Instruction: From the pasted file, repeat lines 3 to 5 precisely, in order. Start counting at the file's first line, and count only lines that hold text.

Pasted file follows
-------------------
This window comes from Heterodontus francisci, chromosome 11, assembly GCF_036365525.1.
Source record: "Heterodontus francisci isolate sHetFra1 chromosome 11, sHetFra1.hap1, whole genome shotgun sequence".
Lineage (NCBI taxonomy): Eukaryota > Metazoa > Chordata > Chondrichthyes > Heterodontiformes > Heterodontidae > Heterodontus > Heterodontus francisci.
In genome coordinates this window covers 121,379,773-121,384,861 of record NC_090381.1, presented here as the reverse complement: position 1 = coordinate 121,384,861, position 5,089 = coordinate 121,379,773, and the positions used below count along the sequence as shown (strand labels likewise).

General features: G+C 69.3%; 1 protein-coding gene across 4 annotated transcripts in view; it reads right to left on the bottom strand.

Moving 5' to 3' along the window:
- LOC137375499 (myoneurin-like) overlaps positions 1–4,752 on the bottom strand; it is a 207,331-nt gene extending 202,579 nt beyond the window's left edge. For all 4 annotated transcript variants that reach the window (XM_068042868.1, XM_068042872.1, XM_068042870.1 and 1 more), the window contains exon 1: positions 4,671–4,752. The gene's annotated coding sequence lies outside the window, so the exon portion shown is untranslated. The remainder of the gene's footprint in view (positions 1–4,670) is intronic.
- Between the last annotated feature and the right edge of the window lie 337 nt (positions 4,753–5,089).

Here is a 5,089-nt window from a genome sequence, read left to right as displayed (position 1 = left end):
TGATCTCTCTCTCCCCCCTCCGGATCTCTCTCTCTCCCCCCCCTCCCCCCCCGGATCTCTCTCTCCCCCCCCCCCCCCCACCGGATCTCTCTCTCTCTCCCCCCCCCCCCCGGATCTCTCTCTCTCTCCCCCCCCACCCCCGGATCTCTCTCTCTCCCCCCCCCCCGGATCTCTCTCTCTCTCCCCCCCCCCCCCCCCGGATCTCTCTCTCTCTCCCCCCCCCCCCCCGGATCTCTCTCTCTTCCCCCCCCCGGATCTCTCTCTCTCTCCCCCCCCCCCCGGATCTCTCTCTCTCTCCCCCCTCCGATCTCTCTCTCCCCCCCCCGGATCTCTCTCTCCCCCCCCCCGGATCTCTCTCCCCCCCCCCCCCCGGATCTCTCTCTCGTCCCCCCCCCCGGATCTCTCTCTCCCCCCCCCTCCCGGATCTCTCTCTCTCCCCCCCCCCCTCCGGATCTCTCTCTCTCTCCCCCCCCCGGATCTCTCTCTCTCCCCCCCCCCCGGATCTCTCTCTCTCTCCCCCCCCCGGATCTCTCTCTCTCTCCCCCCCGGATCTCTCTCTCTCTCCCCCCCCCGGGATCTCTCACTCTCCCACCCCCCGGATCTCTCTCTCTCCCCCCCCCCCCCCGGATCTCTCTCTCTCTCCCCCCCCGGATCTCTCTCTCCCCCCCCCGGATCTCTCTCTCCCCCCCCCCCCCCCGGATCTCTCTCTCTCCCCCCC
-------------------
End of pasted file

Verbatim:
Lineage (NCBI taxonomy): Eukaryota > Metazoa > Chordata > Chondrichthyes > Heterodontiformes > Heterodontidae > Heterodontus > Heterodontus francisci.
In genome coordinates this window covers 121,379,773-121,384,861 of record NC_090381.1, presented here as the reverse complement: position 1 = coordinate 121,384,861, position 5,089 = coordinate 121,379,773, and the positions used below count along the sequence as shown (strand labels likewise).

General features: G+C 69.3%; 1 protein-coding gene across 4 annotated transcripts in view; it reads right to left on the bottom strand.